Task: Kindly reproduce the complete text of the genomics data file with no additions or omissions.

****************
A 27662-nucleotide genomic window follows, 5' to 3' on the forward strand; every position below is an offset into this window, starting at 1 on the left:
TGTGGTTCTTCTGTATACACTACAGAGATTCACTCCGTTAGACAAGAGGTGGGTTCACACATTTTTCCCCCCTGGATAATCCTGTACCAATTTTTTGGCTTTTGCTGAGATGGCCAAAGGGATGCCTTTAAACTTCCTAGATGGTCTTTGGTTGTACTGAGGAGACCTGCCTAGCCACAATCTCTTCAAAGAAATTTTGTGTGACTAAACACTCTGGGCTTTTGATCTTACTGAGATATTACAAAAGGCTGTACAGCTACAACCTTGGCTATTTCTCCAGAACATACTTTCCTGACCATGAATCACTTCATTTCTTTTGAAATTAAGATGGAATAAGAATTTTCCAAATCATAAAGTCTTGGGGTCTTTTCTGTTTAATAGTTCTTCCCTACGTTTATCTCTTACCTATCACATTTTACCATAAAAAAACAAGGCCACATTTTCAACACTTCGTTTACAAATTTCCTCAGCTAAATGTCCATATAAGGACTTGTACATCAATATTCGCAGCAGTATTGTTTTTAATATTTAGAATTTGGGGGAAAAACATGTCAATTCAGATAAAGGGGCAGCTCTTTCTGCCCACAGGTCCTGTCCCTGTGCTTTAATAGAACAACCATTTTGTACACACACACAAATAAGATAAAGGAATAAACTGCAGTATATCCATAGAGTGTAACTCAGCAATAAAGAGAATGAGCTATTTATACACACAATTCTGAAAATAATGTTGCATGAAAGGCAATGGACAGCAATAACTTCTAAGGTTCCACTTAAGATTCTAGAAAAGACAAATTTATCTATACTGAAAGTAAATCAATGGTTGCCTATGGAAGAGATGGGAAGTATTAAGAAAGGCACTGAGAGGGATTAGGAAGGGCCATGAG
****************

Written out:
A 27662-nucleotide genomic window follows, 5' to 3' on the forward strand; every position below is an offset into this window, starting at 1 on the left:
TGTGGTTCTTCTGTATACACTACAGAGATTCACTCCGTTAGACAAGAGGTGGGTTCACACATTTTTCCCCCCTGGATAATCCTGTACCAATTTTTTGGCTTTTGCTGAGATGGCCAAAGGGATGCCTTTAAACTTCCTAGATGGTCTTTGGTTGTACTGAGGAGACCTGCCTAGCCACAATCTCTTCAAAGAAATTTTGTGTGACTAAACACTCTGGGCTTTTGATCTTACTGAGATATTACAAAAGGCTGTACAGCTACAACCTTGGCTATTTCTCCAGAACATACTTTCCTGACCATGAATCACTTCATTTCTTTTGAAATTAAGATGGAATAAGAATTTTCCAAATCATAAAGTCTTGGGGTCTTTTCTGTTTAATAGTTCTTCCCTACGTTTATCTCTTACCTATCACATTTTACCATAAAAAAACAAGGCCACATTTTCAACACTTCGTTTACAAATTTCCTCAGCTAAATGTCCATATAAGGACTTGTACATCAATATTCGCAGCAGTATTGTTTTTAATATTTAGAATTTGGGGGAAAAACATGTCAATTCAGATAAAGGGGCAGCTCTTTCTGCCCACAGGTCCTGTCCCTGTGCTTTAATAGAACAACCATTTTGTACACACACACAAATAAGATAAAGGAATAAACTGCAGTATATCCATAGAGTGTAACTCAGCAATAAAGAGAATGAGCTATTTATACACACAATTCTGAAAATAATGTTGCATGAAAGGCAATGGACAGCAATAACTTCTAAGGTTCCACTTAAGATTCTAGAAAAGACAAATTTATCTATACTGAAAGTAAATCAATGGTTGCCTATGGAAGAGATGGGAAGTATTAAGAAAGGCACTGAGAGGGATTAGGAAGGGCCATGAG